Letterbook 2

  • Source Note
  • Historical Introduction
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I do not say that you shall go now, but you must not think of staying here another season, or of putting <in> crops for the moment you do so, the citizens will be upon you, and if I am called here again in case of non-compliance with the treaty made, do not think that I shall act any more as I have done now; You need not expect any mercy, but extermination, for I am determined the ’s orders shall be executed.— As for your leaders, do not once think do not imagine for a moment, do not let it enter into your minds, that they will be delivered and restored to you again; for their fate is fixed, the die is cast, their doom is sealed.— I am sorry gentlemen to see so many apparently intelligent men found in the situation that you are, and Oh! Could I invoke that great spirit of the Unknown God to rest upon you, and deliver you from that awful chain of superstition, and liberate you from those fetters of fanaticism with which you are bound, that you no longer do homage to a man.
I would advise you to scatter abroad, And never again organize yourselves with Bishops, Presidents &c lest you excite the jealousies of the people and subject yourselves to the same calamities that have now come upon you. You have always been the aggressors, You have brought upon yourselves these difficulties by being disaffected, and not being subject to rule, And my advice is that you become as other Citizens, lest by a recurrence of these events you bring upon yourselves irretrievable ruin.
Letter, Isaac Galland to David W. Rogers • 26 February 1839
Ill, Feby 26th 1839.
Mr
Dear Sir
Your’s of the 11th Inst was received yesterday I perceive that it had been written before your brethren visited my house— I had also wrote to Mr Barlow before I received yours, and which is herewith also sent. I wish here to remark that about 10 or 15 houses or cabbins can be had in this neighborhood, and several farms may be rented here. On the I think that more than 50 families can be accommodated with places to dwell in, but not a great quantity of cultivated land, As the improvements on that tract are generally new, there are however several farms which can also be rented. Since writing to Mr Barlow, I have conversed with a friend of mine, who has also conversed with of in relation to your Church and people. says, that the people called Mormons were good Citizens of the State of , and that he respects them now as good and virtuous citizens, and feels disposed to treat them [p. 1]
I do not say that you shall go now, but you must not think of staying here another season, or of putting in crops for the moment you do so, the citizens will be upon you, and if I am called here again in case of non-compliance with the treaty made, do not think that I shall act any more as I have done now; You need not expect any mercy, but extermination, for I am determined the ’s order shall be executed.— As for your leaders, do not once think do not imagine for a moment, do not let it enter into your minds, that they will be delivered and restored to you again; for their fate is fixed, the die is cast, their doom is sealed.— I am sorry gentlemen to see so many apparently intelligent men found in the situation that you are, and Oh! Could I invoke that great spirit the Unknown God to rest upon you, and deliver you from that awful chain of superstition, and liberate you from those fetters of fanaticism with which you are bound, that you no longer do homage to a man.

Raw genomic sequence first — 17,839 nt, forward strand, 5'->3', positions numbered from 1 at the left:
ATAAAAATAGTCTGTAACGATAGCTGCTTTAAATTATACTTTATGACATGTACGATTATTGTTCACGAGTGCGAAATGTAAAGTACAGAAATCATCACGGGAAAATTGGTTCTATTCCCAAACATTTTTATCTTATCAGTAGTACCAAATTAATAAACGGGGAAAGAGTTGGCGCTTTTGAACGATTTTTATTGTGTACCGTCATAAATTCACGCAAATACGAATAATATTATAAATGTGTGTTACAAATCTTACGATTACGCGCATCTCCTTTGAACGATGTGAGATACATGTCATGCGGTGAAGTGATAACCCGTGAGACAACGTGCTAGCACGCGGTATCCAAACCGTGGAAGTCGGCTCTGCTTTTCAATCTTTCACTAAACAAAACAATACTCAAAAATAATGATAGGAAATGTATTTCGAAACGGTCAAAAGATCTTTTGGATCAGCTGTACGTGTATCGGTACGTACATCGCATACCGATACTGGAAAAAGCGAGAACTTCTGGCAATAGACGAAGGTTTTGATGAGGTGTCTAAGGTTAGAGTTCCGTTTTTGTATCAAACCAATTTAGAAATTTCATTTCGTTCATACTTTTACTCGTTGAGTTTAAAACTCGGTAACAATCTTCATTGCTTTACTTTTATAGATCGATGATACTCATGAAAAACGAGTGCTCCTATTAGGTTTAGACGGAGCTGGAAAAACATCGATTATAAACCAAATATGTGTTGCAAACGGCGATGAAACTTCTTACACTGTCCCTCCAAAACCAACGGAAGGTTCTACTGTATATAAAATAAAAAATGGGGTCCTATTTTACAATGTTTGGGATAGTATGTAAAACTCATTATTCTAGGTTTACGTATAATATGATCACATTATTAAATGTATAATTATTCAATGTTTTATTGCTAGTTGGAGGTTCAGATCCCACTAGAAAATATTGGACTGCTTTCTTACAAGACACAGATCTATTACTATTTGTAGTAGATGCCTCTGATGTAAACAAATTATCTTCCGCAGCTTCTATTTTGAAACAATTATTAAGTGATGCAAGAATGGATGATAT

I would advise you to scatter abroad, And never again organize yourselves with Bishops, Presidents &c lest you excite the jealousies of the people and subject yourselves to the same calamities that have now come upon you. You have always been the aggressors, You have brought upon yourselves these difficulties by being disaffected, and not being subject to rule, And my advice is that you become as other Citizens, lest by a recurrence of these events you bring upon yourselves irretrievable ruin.
Letter, Isaac Galland to David W. Rogers • 26 February 1839
Ill, Feby 26th 1839.
Mr
Dear Sir
Your’s of the 11th Inst was received yesterday I perceive that it had been written before your brethren visited my house— I had also wrote to Mr Barlow before I received yours, and which is herewith also sent. I wish here to remark that about 10 or 15 houses or cabbins can be had in this neighborhood, and several farms may be rented here. On the I think that more than 50 families can be accommodated with places to dwell in, but not a great quantity of cultivated land, As the improvements on that tract are generally new, there are however several farms which can also be rented. Since writing to Mr Barlow, I have conversed with a friend of mine, who has also conversed with of in relation to your Church and people. says, that the people called Mormons were good Citizens of the State of , and that he respects them now as good and virtuous citizens, and feels disposed to treat them [p. 1]
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